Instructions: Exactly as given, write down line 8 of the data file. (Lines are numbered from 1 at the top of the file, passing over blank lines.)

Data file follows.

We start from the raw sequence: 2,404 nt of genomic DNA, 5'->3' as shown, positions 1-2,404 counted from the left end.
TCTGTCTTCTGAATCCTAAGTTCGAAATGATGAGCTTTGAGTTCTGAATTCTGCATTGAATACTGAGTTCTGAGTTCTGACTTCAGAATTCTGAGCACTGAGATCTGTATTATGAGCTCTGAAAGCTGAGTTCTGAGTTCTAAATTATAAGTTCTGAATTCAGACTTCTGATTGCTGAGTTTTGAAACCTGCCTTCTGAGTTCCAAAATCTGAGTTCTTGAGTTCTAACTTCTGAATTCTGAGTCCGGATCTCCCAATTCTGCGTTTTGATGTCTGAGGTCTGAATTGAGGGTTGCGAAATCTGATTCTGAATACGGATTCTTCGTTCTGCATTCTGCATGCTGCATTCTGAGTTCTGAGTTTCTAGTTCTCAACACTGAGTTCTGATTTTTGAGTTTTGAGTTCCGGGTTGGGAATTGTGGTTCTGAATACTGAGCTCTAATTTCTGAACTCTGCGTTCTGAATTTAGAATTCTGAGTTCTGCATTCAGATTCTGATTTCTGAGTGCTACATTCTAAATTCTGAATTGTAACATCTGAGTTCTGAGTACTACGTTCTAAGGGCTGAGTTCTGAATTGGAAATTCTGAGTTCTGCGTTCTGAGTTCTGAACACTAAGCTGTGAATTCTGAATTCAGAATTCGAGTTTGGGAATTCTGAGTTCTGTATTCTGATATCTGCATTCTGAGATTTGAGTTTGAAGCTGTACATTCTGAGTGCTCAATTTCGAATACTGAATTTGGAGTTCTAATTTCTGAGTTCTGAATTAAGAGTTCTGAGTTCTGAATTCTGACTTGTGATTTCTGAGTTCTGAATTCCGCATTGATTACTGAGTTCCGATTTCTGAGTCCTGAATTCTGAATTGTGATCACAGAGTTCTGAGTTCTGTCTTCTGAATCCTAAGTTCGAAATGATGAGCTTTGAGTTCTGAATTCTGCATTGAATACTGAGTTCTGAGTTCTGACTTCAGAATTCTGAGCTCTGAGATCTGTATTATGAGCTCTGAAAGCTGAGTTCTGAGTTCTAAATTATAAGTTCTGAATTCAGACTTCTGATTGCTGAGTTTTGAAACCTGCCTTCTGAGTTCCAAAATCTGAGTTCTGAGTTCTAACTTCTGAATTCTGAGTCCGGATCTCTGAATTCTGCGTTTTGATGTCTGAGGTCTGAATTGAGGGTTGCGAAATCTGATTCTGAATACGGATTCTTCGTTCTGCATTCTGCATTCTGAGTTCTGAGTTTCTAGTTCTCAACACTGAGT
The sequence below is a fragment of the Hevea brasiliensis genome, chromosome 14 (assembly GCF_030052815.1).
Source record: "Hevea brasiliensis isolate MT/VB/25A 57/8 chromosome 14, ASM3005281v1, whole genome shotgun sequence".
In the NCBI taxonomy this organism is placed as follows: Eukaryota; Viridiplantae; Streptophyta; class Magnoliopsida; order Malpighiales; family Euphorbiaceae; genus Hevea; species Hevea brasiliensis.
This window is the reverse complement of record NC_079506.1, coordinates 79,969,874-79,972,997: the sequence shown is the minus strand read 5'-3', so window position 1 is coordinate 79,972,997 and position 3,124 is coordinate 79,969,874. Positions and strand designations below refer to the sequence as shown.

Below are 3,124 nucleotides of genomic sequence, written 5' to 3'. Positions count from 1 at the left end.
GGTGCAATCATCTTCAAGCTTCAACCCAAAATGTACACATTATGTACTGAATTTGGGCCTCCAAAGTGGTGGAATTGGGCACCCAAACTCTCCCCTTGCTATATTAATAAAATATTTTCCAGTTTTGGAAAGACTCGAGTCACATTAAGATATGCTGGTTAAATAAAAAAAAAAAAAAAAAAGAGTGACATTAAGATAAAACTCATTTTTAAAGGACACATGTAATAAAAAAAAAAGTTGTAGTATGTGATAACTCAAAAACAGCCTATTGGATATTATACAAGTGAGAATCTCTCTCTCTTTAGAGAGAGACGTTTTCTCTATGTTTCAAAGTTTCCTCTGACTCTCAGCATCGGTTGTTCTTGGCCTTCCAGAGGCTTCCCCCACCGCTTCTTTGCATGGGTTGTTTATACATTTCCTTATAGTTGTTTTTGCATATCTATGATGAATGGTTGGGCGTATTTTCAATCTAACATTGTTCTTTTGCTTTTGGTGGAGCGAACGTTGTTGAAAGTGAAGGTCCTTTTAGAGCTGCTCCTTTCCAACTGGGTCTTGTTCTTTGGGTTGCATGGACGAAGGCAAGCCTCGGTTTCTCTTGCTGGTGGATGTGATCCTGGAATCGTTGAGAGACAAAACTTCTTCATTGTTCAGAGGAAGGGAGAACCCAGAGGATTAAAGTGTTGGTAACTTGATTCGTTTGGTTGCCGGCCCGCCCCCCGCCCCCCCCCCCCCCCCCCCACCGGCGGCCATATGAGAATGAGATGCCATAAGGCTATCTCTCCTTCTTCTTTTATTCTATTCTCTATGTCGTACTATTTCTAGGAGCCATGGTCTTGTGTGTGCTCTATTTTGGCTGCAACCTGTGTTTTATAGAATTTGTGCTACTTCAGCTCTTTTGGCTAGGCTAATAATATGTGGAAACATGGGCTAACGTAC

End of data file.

GGTGCAATCATCTTCAAGCTTCAACCCAAAATGTACACATTATGTACTGAATTTGGGCCTCCAAAGTGGTGGAATTGGGCACCCAAACTCTCCCCTTGCTATATTAATAAAATATTTTCCAGTTTTGGAAAGACTCGAGTCACATTAAGATATGCTGGTTAAATAAAAAAAAAAAAAAAAAAGAGTGACATTAAGATAAAACTCATTTTTAAAGGACACATGTAATAAAAAAAAAAGTTGTAGTATGTGATAACTCAAAAACAGCCTATTGGATATTATACAAGTGAGAATCTCTCTCTCTTTAGAGAGAGACGTTTTCTCTATGTTTCAAAGTTTCCTCTGACTCTCAGCATCGGTTGTTCTTGGCCTTCCAGAGGCTTCCCCCACCGCTTCTTTGCATGGGTTGTTTATACATTTCCTTATAGTTGTTTTTGCATATCTATGATGAATGGTTGGGCGTATTTTCAATCTAACATTGTTCTTTTGCTTTTGGTGGAGCGAACGTTGTTGAAAGTGAAGGTCCTTTTAGAGCTGCTCCTTTCCAACTGGGTCTTGTTCTTTGGGTTGCATGGACGAAGGCAAGCCTCGGTTTCTCTTGCTGGTGGATGTGATCCTGGAATCGTTGAGAGACAAAACTTCTTCATTGTTCAGAGGAAGGGAGAACCCAGAGGATTAAAGTGTTGGTAACTTGATTCGTTTGGTTGCCGGCCCGCCCCCCGCCCCCCCCCCCCCCCCCCCACCGGCGGCCATATGAGAATGAGATGCCATAAGGCTATCTCTCCTTCTTCTTTTATTCTATTCTCTATGTCGTACTATTTCTAGGAGCCATGGTCTTGTGTGTGCTCTATTTTGGCTGCAACCTGTGTTTTATAGAATTTGTGCTACTTCAGCTCTTTTGGCTAGGCTAATAATATGTGGAAACATGGGCTAACGTAC